A chapter of Canadian history comes under scrutiny in the Supreme Court of Canada when the court considers a claim by Manitoba Métis to a vast tract of land in the province.
If the Métis are successful on Tuesday in proving that they had legitimate title to the land and deserve compensation, it could lead to other land claims for Métis in other provinces and provide greater recognition of the Métis’ role in the inception of the country.
The claimants, descendants of Louis Riel and his rebellious, one-time provisional government, say the federal government breached the agreement that brought Manitoba into Canada under the 1870 Manitoba Act.
“This is the unfinished business of Confederation,” said Thomas Berger, a former judge who represents the Métis and paved the way for a host of aboriginal land-claim negotiations in a similar court battle in 1973. He said because the agreement made Manitoba a part of Canada, it was “a turning point in Canadian history.”
In return for losing their right to land title, the Métis were to receive about 5,600 square kilometres of land for 7,000 of their children to settle on. But the claimants argue that because of lengthy delays and inopportune governmental decisions, about 6,000 of the children got disparate plots scattered about the province far from parents and siblings. The other thousand got nothing.
“The Métis say they were to have been a land-holding population at the heart of the new province,” Mr. Berger said in an interview. Instead, they were subjected to so much violence and bigotry over the ensuing years that many left the province, he said.
Mr. Berger said he has documents showing that Canada’s first prime minister, Sir John A. Macdonald, promised the land to Louis Riel and his confederates. The documents include quotes from Macdonald conceding that, by the time the land plots were doled out by lottery, most of the prime land in the region had been “swamped” by an influx of white settlers from Ontario.
The Métis want the court to rule that the government owed them a fiduciary duty to provide prime land where they could settle in close-knit communities.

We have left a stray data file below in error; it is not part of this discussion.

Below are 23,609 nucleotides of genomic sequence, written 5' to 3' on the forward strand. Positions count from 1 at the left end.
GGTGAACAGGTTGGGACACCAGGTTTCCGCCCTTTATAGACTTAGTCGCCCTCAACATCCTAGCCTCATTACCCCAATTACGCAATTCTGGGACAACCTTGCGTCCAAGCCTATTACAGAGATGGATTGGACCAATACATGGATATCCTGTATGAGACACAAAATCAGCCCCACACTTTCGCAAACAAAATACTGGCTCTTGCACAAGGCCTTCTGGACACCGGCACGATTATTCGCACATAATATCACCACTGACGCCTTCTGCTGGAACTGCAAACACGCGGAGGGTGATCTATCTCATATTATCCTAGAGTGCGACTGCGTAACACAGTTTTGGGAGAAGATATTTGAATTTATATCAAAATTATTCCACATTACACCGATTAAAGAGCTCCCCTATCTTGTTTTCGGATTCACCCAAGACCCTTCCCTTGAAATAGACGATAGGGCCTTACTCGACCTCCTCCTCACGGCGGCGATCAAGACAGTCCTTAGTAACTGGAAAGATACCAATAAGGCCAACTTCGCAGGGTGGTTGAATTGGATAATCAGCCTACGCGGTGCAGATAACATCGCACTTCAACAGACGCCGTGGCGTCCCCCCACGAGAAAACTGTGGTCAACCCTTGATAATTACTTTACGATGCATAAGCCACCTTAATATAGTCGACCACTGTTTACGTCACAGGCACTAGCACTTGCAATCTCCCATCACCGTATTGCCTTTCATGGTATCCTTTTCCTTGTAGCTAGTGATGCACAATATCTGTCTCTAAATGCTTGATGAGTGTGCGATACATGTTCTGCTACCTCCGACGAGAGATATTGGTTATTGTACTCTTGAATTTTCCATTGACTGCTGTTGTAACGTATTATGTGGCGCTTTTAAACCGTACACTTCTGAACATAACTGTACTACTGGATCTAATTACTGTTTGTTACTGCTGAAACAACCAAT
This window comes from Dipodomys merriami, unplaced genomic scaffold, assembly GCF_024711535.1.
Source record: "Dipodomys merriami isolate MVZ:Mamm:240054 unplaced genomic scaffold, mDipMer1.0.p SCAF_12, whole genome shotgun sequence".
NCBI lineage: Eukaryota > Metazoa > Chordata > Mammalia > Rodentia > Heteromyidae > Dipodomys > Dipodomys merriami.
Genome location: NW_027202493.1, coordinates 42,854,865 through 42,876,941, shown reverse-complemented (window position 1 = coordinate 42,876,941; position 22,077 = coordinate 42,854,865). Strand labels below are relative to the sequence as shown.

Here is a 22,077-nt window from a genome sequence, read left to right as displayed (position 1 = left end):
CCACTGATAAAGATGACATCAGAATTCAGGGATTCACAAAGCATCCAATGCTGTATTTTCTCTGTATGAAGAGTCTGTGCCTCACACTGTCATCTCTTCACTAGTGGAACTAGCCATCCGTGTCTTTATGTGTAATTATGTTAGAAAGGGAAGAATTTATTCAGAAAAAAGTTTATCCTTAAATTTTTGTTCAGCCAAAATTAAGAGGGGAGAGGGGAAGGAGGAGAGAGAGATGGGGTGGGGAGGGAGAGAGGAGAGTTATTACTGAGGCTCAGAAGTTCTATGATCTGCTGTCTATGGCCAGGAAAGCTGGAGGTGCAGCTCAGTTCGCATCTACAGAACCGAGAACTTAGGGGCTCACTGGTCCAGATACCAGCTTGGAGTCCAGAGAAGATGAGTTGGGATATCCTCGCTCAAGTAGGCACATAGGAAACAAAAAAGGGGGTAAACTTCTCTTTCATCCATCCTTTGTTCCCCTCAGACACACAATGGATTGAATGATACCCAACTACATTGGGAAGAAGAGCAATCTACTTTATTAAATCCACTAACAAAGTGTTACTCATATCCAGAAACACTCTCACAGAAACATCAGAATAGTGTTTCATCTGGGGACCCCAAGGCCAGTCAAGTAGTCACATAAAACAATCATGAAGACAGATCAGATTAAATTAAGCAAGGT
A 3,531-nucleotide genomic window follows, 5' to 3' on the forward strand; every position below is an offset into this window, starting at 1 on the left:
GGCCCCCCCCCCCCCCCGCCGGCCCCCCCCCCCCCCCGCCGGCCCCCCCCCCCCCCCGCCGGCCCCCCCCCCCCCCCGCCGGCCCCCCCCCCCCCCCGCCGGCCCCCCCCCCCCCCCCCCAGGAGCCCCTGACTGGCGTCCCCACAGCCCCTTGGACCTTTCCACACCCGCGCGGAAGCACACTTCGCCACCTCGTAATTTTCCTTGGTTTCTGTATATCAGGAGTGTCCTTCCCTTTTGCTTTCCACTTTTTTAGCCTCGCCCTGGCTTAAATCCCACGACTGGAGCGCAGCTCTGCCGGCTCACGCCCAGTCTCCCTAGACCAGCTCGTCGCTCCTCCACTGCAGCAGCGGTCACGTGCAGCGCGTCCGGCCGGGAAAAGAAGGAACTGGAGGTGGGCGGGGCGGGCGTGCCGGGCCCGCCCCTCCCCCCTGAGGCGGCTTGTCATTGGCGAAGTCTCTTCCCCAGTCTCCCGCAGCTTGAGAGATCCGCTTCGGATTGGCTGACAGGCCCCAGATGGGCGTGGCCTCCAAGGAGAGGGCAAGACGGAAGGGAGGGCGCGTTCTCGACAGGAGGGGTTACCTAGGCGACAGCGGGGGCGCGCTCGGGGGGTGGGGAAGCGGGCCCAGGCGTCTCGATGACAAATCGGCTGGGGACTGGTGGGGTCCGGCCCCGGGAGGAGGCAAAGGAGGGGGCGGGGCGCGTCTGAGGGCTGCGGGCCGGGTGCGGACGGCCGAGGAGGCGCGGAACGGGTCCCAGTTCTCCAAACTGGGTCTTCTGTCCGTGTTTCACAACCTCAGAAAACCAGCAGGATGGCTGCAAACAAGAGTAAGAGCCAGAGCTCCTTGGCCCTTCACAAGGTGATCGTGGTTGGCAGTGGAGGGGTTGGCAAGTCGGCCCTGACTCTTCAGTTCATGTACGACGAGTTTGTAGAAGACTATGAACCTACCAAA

However, federal government lawyers argue in a brief to the court that the claimants cannot establish bad faith on the part of government and that the Métis have been impermissibly late in making their claim. Because of the lateness, the government maintains that the question of Métis title to the land and their relationship with the government do not need to be decided.
A federal legal brief also alleges that delays in parcelling out the land were inevitable given the scale of the process. Moreover, the government contends that it would have been practically impossible to locate family members alongside one another.
The case has cost the claimants an estimated $3-million and involved years of searching archives, translating and transcribing handwritten documents from the 1860s and 1870s.
It has gone through the trial courts and Manitoba Court of Appeal three times on different points of law. In the most recent decision, the Métis lost a 5-0 ruling in the Manitoba Court of Appeal.
Arguably, however, no court in the land has been as sympathetic to aboriginal and Métis claimants as the Supreme Court of Canada. So, the final showdown looms large. Mr. Berger said a victory would bring the government to the negotiating table with the Métis to work out a fair disposition for their claim.
“I’m not complaining about the length of the case,” he said. “After all, this is a vast canvas we are trying to paint on. We want a declaration that Canada has not fulfilled its fiduciary obligations under the Constitution.”